Press Release

PRESS RELEASE: New Report Shows Biden Administration’s Scheme to Cancel Student Loan Debt Through New Income-Driven Repayment Plan Is Illegal, Flies in the Face of Congressional Intent

WASHINGTON—A new report published by the Defense of Freedom Institute for Policy Studies (DFI) reveals that the Biden administration’s costly loan cancellation scheme known as “Saving on a Valuable Education” (SAVE) is illegal as it defies the clear intent of Congress in authorizing income-driven student loan repayment plans.

Effective July 1, 2024, SAVE will cancel student loan debt under the guise of a loan repayment program. The plan excludes more income from the amount of “discretionary income” used to calculate borrowers’ monthly payments (225% of poverty thresholds versus no more than 150% in prior plans) and allows for a much lower payment relative to a borrower’s discretionary income (5% versus at least 10% in existing plans). Other studies have found that nearly half of borrowers will make “zero-dollar payments” under SAVE but still have their loans fully forgiven. SAVE will balloon tuition and result in irresponsible borrowing. In addition, under SAVE, the Department will cancel entire balances for some borrowers starting at 10 years.

These costly and unfair features go far beyond the bounds of what lawmakers intended when Congress first created IDR plans in the early 1990s.

The report, titled “Defying Intent: Biden’s SAVE Plan and the Original Goal of Income-Contingent Repayment for Student Loans,” demonstrates that lawmakers granted the Secretary of Education authority to create only limited, cost-effective income-driven repayment plans, not a sweeping loan cancellation plan like SAVE.

“Congress intended income-driven repayment to be a flexible repayment option with a last-resort loan forgiveness benefit that imposed negligible costs on taxpayers,” says the report’s author, Jason Delisle. “The Biden administration’s SAVE plan runs roughshod over those intentions, and it may not survive pending legal challenges as a result.”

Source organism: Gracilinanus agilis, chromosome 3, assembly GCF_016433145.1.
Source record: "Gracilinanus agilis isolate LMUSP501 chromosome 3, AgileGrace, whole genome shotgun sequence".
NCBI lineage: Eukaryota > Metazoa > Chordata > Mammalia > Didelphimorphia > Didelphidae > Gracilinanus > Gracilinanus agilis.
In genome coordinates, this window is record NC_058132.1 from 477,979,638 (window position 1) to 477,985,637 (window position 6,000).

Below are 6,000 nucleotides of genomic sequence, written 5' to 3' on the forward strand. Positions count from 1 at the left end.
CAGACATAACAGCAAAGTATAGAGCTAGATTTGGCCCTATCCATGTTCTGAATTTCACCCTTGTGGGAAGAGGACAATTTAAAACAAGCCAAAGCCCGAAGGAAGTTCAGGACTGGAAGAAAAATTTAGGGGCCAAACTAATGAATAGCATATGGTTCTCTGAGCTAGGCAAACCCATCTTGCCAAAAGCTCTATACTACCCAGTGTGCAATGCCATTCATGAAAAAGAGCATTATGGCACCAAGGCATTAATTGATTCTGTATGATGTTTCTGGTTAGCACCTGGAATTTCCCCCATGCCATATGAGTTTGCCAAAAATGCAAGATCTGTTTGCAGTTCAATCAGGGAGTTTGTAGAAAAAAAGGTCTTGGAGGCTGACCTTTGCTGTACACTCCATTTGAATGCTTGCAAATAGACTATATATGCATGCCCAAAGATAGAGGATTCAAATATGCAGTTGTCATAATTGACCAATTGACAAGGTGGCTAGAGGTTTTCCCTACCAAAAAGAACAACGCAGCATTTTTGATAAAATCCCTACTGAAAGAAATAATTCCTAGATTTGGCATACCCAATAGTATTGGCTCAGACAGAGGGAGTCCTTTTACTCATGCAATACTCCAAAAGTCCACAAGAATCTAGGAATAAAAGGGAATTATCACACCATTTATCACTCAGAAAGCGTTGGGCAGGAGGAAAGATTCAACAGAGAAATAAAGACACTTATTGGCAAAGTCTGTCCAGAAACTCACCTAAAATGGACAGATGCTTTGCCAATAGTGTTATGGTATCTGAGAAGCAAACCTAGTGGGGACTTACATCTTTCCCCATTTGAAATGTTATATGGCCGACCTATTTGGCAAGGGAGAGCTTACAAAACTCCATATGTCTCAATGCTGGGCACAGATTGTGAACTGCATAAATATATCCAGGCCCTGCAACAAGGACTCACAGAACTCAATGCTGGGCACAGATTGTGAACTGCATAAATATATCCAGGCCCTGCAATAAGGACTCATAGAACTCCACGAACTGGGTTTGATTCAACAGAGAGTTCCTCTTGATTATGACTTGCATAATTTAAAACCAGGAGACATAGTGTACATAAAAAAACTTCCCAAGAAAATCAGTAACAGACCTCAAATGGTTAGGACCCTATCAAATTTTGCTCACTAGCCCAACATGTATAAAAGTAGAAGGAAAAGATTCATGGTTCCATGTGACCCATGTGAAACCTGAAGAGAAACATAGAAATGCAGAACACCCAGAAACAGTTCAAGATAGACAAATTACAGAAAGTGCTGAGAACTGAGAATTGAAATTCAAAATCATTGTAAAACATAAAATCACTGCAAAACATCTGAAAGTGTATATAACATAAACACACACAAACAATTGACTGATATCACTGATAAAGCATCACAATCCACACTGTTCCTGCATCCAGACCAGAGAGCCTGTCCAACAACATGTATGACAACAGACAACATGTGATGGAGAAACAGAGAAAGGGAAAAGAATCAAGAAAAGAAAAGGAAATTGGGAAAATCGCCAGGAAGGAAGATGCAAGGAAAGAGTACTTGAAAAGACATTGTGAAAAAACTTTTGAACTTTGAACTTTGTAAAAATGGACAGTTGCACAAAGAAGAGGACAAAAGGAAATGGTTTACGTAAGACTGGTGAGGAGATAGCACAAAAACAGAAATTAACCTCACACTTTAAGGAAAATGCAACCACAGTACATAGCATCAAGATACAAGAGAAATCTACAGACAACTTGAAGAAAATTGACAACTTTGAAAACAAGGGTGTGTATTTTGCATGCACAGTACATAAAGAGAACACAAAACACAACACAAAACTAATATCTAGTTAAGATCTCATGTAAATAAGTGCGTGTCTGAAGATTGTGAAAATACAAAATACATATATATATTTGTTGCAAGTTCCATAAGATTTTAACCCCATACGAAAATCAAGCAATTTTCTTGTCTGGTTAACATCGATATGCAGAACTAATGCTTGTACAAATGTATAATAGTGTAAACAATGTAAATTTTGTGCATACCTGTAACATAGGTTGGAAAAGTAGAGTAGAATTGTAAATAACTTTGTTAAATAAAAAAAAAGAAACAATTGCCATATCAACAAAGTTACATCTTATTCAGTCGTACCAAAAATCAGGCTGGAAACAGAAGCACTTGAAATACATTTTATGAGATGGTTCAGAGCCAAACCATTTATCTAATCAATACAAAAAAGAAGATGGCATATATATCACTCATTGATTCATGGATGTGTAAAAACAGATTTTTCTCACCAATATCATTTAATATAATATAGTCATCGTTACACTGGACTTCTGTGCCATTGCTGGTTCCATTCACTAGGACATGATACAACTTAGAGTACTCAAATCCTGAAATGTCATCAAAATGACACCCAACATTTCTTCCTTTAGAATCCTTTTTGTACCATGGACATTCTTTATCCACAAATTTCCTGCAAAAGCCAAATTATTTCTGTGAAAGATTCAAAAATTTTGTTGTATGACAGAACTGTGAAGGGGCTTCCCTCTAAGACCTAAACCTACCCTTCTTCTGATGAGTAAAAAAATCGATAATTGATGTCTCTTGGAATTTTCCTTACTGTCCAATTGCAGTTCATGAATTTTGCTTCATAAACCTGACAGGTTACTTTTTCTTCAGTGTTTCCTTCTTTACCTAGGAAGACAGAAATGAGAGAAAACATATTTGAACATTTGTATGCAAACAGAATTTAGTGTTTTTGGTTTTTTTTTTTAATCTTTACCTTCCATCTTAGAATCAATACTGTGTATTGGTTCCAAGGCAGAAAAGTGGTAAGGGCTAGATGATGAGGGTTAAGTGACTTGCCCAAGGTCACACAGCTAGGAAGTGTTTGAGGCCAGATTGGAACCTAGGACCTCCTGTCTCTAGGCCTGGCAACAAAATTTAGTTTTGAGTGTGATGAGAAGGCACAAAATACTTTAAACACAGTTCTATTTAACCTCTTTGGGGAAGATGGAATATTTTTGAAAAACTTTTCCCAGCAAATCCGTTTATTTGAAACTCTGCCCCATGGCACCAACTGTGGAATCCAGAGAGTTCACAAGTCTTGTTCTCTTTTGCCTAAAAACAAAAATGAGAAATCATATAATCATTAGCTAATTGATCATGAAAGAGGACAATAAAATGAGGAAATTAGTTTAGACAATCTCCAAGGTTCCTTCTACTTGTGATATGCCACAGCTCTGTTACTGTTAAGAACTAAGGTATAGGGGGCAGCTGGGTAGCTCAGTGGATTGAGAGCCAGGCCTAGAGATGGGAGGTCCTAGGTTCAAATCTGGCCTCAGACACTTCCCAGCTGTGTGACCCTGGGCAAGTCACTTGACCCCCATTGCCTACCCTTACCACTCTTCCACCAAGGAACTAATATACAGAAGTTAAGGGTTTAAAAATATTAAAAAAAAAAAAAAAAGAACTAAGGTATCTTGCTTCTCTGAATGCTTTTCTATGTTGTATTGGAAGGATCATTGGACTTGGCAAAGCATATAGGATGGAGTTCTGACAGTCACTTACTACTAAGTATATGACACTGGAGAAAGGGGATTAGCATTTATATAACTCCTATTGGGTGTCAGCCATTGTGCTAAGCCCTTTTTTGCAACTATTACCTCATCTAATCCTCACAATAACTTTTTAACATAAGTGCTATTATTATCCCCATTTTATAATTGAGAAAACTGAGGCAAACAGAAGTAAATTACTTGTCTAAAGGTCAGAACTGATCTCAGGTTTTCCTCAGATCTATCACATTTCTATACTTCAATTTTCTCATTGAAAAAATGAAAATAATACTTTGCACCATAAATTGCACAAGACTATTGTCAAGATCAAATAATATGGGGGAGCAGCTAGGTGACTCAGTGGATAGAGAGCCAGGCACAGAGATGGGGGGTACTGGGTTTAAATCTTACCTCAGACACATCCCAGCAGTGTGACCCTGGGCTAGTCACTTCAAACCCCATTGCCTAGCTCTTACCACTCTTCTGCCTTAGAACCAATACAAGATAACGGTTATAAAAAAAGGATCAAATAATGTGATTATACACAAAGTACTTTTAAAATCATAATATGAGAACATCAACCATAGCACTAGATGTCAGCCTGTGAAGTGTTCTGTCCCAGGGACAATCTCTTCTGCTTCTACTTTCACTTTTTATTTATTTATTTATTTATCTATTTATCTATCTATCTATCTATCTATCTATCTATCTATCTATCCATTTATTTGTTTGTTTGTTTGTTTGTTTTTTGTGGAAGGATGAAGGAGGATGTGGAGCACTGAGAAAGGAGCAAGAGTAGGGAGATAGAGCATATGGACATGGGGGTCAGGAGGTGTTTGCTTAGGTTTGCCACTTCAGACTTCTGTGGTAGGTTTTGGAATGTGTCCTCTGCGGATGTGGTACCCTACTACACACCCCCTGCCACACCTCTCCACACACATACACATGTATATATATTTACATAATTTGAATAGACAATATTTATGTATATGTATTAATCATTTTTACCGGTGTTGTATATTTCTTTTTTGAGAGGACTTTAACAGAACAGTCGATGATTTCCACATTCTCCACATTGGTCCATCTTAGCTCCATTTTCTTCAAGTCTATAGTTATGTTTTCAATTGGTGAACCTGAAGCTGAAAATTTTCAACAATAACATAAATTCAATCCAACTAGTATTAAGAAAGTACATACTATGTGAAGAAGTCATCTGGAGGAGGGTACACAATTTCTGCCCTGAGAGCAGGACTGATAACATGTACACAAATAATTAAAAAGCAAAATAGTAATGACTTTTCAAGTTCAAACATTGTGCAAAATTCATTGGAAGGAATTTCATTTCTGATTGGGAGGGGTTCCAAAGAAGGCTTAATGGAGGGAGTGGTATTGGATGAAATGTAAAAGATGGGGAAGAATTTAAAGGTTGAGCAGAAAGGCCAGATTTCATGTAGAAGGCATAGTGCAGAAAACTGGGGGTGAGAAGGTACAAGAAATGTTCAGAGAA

DFI contributor Jason Delisle is a public policy expert who held various staff positions in Congress. He took a deep dive into the legislative history of IDR and concludes that SAVE is far outside the type of IDR plan Congress authorized the U.S. Secretary of Education to create.

Based on public statements, press releases, legislative proposals, hearing transcripts, and other materials from the time, Delisle says three consistent themes emerge to support his conclusion:

  1. Lawmakers assumed that any IDR plan would entail minimal or no budget costs. They expected few borrowers to have debt forgiven under the plan and that costs would be mostly offset by some borrowers paying for longer or avoiding default.
  2. Lawmakers assumed that the secretary would set loan forgiveness at 20 or 25 years, not starting at 10 years, as SAVE does. Moreover, loan forgiveness was clearly an afterthought in the congressional debates about authority and was not considered a valuable benefit for borrowers.
  3. Lawmakers believed that appropriate monthly payments in an IDR plan would be much higher than those in the SAVE plan, increasing the odds that borrowers would fully repay their loan principal before reaching the 25-year loan forgiveness point.

“The Biden administration’s SAVE plan is clearly a violation of the spirit of the law Congress passed,” said Delisle. “At the time, lawmakers thought that IDR should be designed to have virtually no budget cost. Fast forward 30 years and the Biden administration’s IDR plan has brought the annual cost of the federal student loan program to nearly $42 billion. Congress never would have agreed to that.”

To read the full report, click here.

“It’s a pattern with this administration to stretch the law to the breaking point, and then hope both that Congress will be gridlocked and unable to respond and that no one will challenge them successfully in the courts,” explains Jim Blew, a co-founder of DFI. “We hope the courts, if not Congress, will let the administration know it cannot create a plan like SAVE and use federal student aid to buy votes and cater to special interests.”

DFI is committed to putting forth long-term higher education policy solutions that improve the return on federal investments in postsecondary education, protect taxpayers, and meet the demand for alternatives to four-year degrees.